Fast Lenses: What It Means When You Have a Fast Lens

Last week's photography expedition in Paris, France, did NOT start well for me.

On Day One, I accidentally left my camera bag unzipped and when I picked it up off the floor, my camera rolled out.

It wasn't a hard roll but it must have hit the ground just right because it broke my lens.  Now the lens won't focus.

Fortunately, professional photographer, Rich Wagner, looked at it. He says it's fixable. I can send it to Canon and (for a fee) they'll fix it and send it back.

However, I was still in Paris (on a photo workshop, mind you) with a camera that was useless without a lens.  So I started to look for a new one.

Rich recommended I get a "fast" lens.  Fast lenses are great for portraits and for photographing things in low light.  (Learn more tips from Rich and many other professional photographers at one of our live events. Click here to see our Workshop Schedule.)

Here's what that means…

Lenses are generally classified by their focal length and their maximum aperture.

A 28-135mm f3.5-5.6 zoom lens like the one I broke has a lens focal length between 28 and 135 mm and a maximum aperture of f.3.5 - f5.6 depending on how far I extend the telephoto (zoom).

Aperture, if you don't know, is like the iris of your eye.  The more you open up your aperture, the more light you let into your camera.  And conversely, the more you close it, the less light you let in.

And aperture is measured in f-stops.  F-1.0 is the widest aperture setting you can get -- the most light your lens can let in.  And f-22 is the smallest -- the least amount of light you can let in.

So on my camera, with my 28-135 mm f3.5- f5.6 lens (the one that's broken), I can't open it up all the way.  I can only open it to f3.5.  That's the maximum aperture for that lens.

So what does "fast" mean?

Fast, when talking about a lens, actually refers to the greatest amount of light the lens will let in.

Think of it this way…

If your camera needs more light to hit the digital sensor in order to make a correctly exposed image, then it has three choices:

** 1)  It can open up your aperture and let more light in through the lens…

** 2)  It can slow down your shutter speed and let the light that's coming in from your lens sit on the digital sensor for a longer amount of time…

** 3)  It can speed up the "film speed" or ISO on digital cameras.

So if your camera measures the light in the room and thinks it needs an aperture reading of 1.4 but your lens only opens to 5.6, it'll slow your shutter speed to get the shot.  And a slow shutter speed -- if you're hand holding your camera -- will give you a blurry image.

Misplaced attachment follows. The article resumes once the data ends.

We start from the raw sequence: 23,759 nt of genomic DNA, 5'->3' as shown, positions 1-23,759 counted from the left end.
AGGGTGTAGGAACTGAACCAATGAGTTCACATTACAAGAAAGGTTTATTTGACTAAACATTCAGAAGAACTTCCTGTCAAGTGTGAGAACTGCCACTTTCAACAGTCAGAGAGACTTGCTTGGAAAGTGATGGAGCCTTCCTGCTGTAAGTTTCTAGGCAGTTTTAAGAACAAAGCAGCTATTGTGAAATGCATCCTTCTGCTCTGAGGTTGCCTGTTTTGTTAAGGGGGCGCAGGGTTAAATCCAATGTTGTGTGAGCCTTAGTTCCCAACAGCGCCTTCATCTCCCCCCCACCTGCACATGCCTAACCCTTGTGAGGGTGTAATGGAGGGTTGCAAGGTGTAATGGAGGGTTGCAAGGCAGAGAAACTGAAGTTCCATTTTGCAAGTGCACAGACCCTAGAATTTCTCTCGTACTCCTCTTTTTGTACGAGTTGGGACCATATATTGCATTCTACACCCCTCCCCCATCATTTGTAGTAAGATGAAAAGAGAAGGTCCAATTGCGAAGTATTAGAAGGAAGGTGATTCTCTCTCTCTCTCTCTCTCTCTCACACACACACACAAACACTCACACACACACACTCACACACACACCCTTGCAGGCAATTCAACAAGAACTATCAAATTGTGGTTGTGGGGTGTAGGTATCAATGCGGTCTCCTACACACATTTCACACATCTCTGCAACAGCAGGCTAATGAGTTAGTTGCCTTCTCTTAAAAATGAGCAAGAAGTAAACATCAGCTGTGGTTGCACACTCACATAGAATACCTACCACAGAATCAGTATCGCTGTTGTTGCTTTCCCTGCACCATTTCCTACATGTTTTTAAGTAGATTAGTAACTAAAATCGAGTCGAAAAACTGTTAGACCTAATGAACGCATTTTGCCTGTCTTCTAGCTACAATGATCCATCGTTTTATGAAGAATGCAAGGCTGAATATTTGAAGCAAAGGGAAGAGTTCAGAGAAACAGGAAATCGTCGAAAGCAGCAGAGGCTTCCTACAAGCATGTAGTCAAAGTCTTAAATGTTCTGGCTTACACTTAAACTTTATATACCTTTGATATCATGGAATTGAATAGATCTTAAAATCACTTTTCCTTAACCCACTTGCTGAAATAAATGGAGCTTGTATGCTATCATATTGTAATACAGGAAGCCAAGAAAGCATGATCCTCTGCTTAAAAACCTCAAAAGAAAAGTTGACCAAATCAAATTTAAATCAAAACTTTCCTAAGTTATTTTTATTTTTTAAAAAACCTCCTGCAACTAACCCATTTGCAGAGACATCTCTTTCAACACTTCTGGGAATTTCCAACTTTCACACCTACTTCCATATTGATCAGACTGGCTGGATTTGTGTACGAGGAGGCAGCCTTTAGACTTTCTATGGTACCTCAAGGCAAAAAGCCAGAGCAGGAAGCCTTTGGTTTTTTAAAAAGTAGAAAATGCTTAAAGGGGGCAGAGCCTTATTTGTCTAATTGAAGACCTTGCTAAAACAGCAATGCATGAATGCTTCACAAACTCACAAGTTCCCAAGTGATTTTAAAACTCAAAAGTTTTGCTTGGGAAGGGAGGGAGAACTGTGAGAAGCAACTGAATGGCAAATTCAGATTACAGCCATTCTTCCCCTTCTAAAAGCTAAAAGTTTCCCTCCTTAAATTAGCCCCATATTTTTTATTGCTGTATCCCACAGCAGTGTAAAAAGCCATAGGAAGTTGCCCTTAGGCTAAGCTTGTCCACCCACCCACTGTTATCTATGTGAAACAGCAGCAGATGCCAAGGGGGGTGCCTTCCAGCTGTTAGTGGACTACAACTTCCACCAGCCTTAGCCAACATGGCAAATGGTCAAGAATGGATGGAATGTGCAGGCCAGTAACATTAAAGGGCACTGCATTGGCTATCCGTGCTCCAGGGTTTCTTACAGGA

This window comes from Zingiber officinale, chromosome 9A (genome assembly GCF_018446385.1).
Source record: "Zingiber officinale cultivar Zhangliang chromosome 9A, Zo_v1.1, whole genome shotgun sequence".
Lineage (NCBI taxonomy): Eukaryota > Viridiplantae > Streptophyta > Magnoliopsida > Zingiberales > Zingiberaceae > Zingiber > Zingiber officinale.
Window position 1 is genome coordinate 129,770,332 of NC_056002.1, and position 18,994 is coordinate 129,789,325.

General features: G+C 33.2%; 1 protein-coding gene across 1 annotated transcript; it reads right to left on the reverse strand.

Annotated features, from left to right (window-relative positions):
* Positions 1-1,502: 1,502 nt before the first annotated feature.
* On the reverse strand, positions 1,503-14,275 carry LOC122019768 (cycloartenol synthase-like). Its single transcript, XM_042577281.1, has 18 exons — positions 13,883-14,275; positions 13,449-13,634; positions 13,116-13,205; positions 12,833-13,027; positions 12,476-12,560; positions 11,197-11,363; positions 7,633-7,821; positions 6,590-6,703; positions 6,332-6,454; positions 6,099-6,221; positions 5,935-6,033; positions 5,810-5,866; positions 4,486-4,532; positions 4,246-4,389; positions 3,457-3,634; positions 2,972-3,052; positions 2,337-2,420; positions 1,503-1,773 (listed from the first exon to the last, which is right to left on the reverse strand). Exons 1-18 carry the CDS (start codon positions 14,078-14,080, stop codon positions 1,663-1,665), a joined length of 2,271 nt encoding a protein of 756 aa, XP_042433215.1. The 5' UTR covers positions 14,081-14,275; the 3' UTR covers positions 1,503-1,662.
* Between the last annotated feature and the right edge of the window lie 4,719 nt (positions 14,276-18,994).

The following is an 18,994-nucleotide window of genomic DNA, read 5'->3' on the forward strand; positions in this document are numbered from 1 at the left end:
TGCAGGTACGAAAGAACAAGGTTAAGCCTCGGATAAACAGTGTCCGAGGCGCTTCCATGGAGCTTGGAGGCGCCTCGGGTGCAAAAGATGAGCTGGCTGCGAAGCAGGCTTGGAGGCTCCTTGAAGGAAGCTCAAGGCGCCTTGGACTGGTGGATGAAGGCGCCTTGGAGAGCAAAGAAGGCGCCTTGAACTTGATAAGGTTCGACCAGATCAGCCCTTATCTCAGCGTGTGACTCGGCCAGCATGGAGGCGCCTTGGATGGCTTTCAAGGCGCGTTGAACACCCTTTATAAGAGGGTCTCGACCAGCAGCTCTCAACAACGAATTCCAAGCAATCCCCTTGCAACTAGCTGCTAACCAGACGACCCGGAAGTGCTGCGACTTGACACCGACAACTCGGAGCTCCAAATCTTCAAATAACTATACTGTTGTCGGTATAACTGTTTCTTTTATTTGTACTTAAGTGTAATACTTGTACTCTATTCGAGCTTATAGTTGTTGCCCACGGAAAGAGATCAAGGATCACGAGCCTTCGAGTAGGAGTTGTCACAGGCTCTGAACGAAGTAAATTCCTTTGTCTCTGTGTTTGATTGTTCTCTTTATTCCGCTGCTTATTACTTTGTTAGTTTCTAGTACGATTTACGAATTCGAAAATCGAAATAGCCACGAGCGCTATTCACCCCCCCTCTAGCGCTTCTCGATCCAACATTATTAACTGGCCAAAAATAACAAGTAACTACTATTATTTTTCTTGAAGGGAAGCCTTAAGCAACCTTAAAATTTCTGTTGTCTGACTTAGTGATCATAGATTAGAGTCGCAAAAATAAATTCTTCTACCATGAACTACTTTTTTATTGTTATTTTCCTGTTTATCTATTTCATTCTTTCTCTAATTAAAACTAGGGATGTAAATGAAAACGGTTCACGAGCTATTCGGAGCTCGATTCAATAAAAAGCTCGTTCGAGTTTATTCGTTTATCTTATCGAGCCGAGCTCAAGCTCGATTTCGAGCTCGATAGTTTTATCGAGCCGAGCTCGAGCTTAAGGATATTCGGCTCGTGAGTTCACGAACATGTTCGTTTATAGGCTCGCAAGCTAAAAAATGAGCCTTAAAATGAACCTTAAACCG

Most photographers consider a fast lens to be one that will open up to at least f-2.8.

That's a lot more light than what I can get with my (broken) f3.5 lens.  (Remember, 1.0 is the largest aperture setting you can get.  So 2.8 will open up a lot more than 3.5 -- the smaller the f-stop number, the larger the opening on the lens.)

And an even faster lens would be one that can open up to f-1.4.  (To get f-1.4, though, you'd have to give up the zoom feature and use a "fixed focal length" lens.  You won't be able to zoom but a lens like that would let you hand hold the camera even in a dim restaurant.

So Rich recommended I get a 24-70mm 2.8 lens.  That's a lens with range from  moderate wide angle to moderate telephoto (great for street shooting in Paris) and a larger maximum aperture (the f-stop, or the 2.8 number) for shooting in dim restaurants and cafes.

Now, is that "fast" lens an absolute necessity for getting great shots in a restaurant or café?

No, not necessarily.  Something faster than what I already have would be a nice addition to my toolkit for portraits and shooting indoors.  But I don't "need" it.

Here, for example, are a few other ways you can get better shots in low-light -- without buying a faster lens…

** 1. Use a tripod, which would allow you to take the picture with a slow shutter speed without worrying too much about camera shake.  (If you don't have a tripod, you can try bracing my camera against something sturdy like a table, wall, or light post.)

** 2. Experiment with different ISO settings that will allow light to sit on the digital sensor longer without slowing the shutter speed.

Here are a few pictures to show you the difference…

This was a grab shot in a restaurant on Mont St. Michel with ISO 100.  I was hand-holding the camera (no tripod):

Fast Lenses

And here's a similar shot with ISO 400 (a faster film speed).  Again, no tripod. See how much better exposed it is?

And here are two shots to illustrate the difference between hand holding a camera in low light vs leaning the camera against something solid…

Here's a shot with ISO 400 hand held. It's a bit blurry:

And here's the same shot with the camera balanced against the bridge. It's a lot clearer:

They're a little tilted, but you get the point.

Remember that no matter what lens you get, you still need to learn the basics of good composition and exposure in order to take great pictures.   I've seen absolutely amazing (and salable) photographs taken with small point-and-shoot cameras and utterly dreadful photos taken with a highest-end pro equipment.

It's the photographer -- not the camera -- that makes a photograph.

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